In one of the most passionate outbursts of reader mail of the year, the industry resoundingly sided with a retailer's right to advertise -- or not to advertise -- wherever it deems fit.
When Lowe's stopped advertising with the TLC show "All-American Muslim," the retailer was criticized by freedom of religion advocates, who claimed the retailer reacted to pressure from a conservative Christian group. Critics of Lowe's include California State Senator Ted Lieu. Lowe's issued this statement on its Facebook page.
Here are some of the many comments HCN.com received on the subject.
"Good for Lowe's. They have the right to put their sponsorship money any place they believe will get them the most exposure."
— Don Dye
Mary's River Lumber Co.
"Americans in police and military uniforms have fought for the right to practice any form of religion without fear of persecution in this country. This was one of the fundamental principles our country was founded on.
“Having said that, I don't think a retailer deciding not to advertise on a particular TV show whose sole purpose is a religious PR campaign to push a specific agenda, is ‘bigoted.’ There are plenty of fundamentalist Christian TV shows that most retailers wouldn't want to advertise on simply because the people who watch those shows aren't their core customer demographic. So, why are they bigoted if they don't want to advertise on a Muslim TV show but not bigoted if they don't want to advertise on a Christian TV show?"
— Steve White
“Lowe’s Home Improvement made its decision to end advertising during the TLC show ‘All-American Muslim’ following the bigoted outcry of the Florida Family Association (FFA). The FFA claims the program is a form of ‘propaganda that riskily hides the Islamic agenda's clear and present danger to American liberties and traditional values.’
“Ironically, Lowe’s CEO Robert Niblock oversees the Lowe’s Social Responsibility policy for Diversity & Inclusion. The policy states: ‘Lowe's is committed to treating each customer, employee, community, investor and vendor with respect and dignity.’ I urge Niblock to add the following amendment: ‘So long as that customer, employee, community, investor or vendor doesn’t practice Islam, a belief that offends an ignorant and backwards segment of our market.’ I encourage readers to respond to this un-American decision and confront bigotry by shopping somewhere other than Lowe’s for their home improvement needs. I'll also encourage readers to remember a time not so long ago in our nation's past when Americans of all colors and creeds stood up to bigotry by boycotting ‘White Only’ businesses intent on supporting the destructive culture of injustice and inequality. Lowe's has a right to cancel their advertising during the TLC program. Society has an ethical and moral duty to stand up against an unjust influence of those attempting to pit Americans against Americans on account of differing faiths.”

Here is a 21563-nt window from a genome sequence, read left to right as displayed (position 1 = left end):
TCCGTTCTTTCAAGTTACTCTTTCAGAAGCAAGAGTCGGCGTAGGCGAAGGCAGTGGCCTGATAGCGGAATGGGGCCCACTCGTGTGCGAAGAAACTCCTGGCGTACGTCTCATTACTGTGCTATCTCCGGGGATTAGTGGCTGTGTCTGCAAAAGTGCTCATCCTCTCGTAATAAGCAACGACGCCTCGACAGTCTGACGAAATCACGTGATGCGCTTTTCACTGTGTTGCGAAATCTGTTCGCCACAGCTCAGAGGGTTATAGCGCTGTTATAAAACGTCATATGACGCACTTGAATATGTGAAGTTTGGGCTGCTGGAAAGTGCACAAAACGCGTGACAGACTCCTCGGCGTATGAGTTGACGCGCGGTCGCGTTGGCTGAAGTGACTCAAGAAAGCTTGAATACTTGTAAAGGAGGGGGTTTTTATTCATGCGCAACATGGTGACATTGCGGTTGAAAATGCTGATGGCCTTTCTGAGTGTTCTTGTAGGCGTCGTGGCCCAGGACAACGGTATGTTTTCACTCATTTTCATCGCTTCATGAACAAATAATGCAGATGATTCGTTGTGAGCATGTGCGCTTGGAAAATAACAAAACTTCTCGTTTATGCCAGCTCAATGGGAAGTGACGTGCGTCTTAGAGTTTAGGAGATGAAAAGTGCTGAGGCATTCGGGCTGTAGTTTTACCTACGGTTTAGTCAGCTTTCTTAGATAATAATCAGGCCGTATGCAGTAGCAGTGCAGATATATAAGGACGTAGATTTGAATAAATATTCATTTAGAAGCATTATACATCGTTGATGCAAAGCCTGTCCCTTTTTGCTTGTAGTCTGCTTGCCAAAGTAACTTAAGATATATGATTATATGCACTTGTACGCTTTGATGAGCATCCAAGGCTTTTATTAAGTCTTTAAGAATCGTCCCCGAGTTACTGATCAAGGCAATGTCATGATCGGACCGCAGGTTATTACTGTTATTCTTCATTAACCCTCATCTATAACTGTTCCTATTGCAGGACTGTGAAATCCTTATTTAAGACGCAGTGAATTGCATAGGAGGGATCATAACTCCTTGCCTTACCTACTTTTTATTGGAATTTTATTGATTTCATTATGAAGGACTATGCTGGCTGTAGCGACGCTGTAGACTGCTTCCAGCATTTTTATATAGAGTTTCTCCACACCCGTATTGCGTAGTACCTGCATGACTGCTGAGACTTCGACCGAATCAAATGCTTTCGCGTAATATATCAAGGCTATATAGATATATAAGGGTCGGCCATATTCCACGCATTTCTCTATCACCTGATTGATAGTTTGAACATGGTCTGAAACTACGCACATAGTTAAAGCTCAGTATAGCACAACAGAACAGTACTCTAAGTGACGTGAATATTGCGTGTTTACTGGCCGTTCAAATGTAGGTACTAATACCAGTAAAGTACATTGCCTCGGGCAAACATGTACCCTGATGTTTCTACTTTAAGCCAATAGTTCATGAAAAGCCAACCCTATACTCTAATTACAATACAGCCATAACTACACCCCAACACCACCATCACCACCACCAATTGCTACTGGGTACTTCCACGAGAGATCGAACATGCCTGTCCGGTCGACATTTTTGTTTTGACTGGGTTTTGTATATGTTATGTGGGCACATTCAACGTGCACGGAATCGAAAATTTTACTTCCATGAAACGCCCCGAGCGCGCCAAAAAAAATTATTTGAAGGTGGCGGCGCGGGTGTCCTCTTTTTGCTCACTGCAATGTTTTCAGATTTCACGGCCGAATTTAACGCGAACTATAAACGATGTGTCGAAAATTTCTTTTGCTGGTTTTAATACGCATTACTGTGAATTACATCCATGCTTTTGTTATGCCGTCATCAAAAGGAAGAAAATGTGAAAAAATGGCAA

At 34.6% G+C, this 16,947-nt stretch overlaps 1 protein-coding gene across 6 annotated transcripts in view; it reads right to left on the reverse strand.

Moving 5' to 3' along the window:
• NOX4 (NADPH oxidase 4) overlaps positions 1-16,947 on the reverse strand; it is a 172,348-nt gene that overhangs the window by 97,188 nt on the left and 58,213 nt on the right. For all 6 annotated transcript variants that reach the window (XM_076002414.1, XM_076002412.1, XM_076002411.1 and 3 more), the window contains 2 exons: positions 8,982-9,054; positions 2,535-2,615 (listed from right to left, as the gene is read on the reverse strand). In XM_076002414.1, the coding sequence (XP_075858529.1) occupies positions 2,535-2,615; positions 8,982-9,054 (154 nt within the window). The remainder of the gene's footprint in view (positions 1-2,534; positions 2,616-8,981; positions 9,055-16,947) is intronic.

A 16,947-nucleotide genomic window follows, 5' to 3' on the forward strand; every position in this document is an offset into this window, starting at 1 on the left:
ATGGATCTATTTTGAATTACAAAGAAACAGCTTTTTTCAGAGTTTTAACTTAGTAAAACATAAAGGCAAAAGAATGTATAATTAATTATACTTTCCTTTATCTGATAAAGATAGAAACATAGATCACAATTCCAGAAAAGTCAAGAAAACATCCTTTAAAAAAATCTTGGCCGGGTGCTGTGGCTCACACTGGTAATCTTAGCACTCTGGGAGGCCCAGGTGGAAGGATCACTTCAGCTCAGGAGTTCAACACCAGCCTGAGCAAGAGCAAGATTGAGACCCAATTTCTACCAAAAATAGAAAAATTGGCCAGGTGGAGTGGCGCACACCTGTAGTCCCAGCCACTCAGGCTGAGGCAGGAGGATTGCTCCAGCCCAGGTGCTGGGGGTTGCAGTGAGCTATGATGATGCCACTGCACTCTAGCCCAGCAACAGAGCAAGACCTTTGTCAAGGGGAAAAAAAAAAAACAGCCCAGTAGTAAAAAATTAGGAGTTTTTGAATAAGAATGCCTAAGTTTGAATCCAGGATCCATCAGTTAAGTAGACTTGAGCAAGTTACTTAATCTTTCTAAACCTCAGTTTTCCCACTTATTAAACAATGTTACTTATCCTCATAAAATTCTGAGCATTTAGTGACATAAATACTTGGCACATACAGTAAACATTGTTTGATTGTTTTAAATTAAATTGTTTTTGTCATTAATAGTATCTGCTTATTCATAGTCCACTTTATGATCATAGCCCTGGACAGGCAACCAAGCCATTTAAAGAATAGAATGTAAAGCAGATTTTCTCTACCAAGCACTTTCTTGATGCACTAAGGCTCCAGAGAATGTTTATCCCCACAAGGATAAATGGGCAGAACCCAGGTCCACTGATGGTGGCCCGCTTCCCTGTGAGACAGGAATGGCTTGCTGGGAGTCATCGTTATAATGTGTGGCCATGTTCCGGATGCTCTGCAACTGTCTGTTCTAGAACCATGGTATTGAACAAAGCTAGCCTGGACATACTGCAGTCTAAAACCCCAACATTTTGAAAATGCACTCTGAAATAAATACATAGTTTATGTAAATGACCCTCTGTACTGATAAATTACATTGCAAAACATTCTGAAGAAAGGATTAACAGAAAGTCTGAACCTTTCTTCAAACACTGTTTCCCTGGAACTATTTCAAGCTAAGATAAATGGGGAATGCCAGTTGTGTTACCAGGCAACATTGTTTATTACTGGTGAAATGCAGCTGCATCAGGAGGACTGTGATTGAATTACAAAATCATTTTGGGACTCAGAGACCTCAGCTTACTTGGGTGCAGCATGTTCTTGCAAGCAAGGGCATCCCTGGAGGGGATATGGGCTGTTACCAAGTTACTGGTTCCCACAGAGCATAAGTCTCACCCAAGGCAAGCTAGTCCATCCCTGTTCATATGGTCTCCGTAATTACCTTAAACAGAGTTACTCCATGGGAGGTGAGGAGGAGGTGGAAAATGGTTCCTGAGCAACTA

— Adam Staerkel
"Now we are defining religious freedom by forced financial sponsorship."
— Jeff Wilson
“If Lowe's had decided to quite advertising on a Christian-based program would Senator Ted Lieu have called Lowe’s bigoted, shameful and un-American? I don't think so.
“Lowe's should be able to use its advertising money anyway it sees fit.”
— Steve Johnson
“We seem to be always finding people trying to sublimate freedom in order to accommodate special interest groups. When it comes to advertising, a company should always have the right and responsibility to its shareholders to pick the proper type of advertising that will maximize ROI. With the Muslim population in the USA approximately 2.5 million people or .8% of the population total, I think it would be a bad idea to spend precious ad dollars to appeal to that small demographic. I would have made the decision to pull those ads also, and most likely would not have considered them in the first place.
“We are a free society, and I do not believe that any special interest group should impede free commerce. I also believe that it is imperative for companies to put the interest of their stockholders and customers first, and spending money and time on this issue is not in the best interest of either of these groups.”
— George McCullough
Global director of sales and marketing
Quaker Chemical Corporation/Coatings division